VIDEO: Robber pulls gun on homeowner after B&E

"I'm contemplating, do I run over this guy, what do I do, I'm going to die, this is how I'm going to die."

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Stephanie Fodchuk is calling for better patrolling in rural areas after brazen criminals targeted her property twice in three weeks.

Fodchuk returned to her Parkland County acreage in the Cameron Lake Estates subdivision after lunch with her dad on Father’s Day completely unaware her life was about to be in jeopardy when she saw an unrecognized black vehicle in her driveway.

“I got home around 3 p.m. and noticed a black car in my driveway. I thought it was an Amazon driver at first. When I pulled into the driveway, I realized it was not, there were two guys trying to get into my big bay doors,” said Fodchuk. “At this point, I’m mad, without even realizing my other truck is gone, that clued in after, so I kind of hammer on my truck a bit, and yelled at them telling them they were on camera.”

Her warnings did little to deter the trespassers as they doubled down on their efforts to steal as much property as they could get their hands on.

At this point, she was already on the phone with police while simultaneously screaming at the men to get off her property. Still in her truck, she believed the attackers were making their exit when the black vehicle began honking its horn while exiting the driveway.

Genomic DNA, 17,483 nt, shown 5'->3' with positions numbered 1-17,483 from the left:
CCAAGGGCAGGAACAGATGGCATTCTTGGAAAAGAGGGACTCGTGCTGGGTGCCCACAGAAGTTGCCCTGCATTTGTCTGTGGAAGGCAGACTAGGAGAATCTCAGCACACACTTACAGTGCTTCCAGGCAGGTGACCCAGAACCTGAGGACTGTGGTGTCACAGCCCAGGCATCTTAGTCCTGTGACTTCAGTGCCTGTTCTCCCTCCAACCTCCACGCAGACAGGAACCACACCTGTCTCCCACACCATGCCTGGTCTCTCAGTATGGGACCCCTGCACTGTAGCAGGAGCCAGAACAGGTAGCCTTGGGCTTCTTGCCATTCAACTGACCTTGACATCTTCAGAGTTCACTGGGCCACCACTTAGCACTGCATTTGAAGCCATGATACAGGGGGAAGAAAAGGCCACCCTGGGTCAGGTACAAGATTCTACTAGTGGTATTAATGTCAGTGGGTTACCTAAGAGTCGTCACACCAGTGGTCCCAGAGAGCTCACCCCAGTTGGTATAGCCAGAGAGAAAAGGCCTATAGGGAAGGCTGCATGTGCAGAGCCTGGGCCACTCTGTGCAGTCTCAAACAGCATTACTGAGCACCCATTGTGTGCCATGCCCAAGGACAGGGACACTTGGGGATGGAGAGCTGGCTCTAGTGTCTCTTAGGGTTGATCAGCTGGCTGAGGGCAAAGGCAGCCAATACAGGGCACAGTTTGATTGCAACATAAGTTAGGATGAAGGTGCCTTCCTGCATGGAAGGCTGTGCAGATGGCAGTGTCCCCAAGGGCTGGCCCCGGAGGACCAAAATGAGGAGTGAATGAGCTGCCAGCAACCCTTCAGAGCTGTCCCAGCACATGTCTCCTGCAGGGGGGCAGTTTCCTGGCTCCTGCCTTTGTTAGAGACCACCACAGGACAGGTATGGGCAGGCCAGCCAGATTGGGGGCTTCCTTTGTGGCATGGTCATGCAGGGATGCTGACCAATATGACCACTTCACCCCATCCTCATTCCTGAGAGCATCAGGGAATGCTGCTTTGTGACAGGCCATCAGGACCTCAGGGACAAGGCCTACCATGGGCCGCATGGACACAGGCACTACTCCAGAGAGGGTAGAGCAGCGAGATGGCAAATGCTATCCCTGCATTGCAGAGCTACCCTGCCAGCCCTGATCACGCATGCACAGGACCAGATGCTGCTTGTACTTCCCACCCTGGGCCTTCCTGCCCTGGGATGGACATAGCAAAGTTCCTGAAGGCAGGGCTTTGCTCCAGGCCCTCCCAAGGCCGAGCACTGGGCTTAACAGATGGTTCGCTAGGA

Knowing there was only one way out of the subdivision, Fodchuk followed. But the vehicle did not make the necessary right turn to exit the subdivision. The driver instead went left.

“They were blowing their horn, and because I was in panic mode it didn’t occur to me why. I followed them out of the driveway, and instead of turning right, they turned left. Well, when I turned left, there was another gentleman, using the term loosely, holding a gun to my windshield,” Fodchuk said.

On the phone with the police, Fodchuk hit the floor. What felt like an eternity passed with her staying still on the floor of the vehicle, peeking occasionally to see if the attacker was gone. He never moved.

“I’m ducked all the way down and I’m contemplating, do I run over this guy, what do I do, I’m going to die, this is how I’m going to die,” said Fodchuk. “It felt like an eternity. I’m peeking out the top and he’s still standing there with just no care in his eyes. He just did not care.”

She then sent a text to her family group chat while on the phone with 911 saying ‘I’m being robbed, there’s a gun, somebody please help,” and she continued to speak with dispatchers.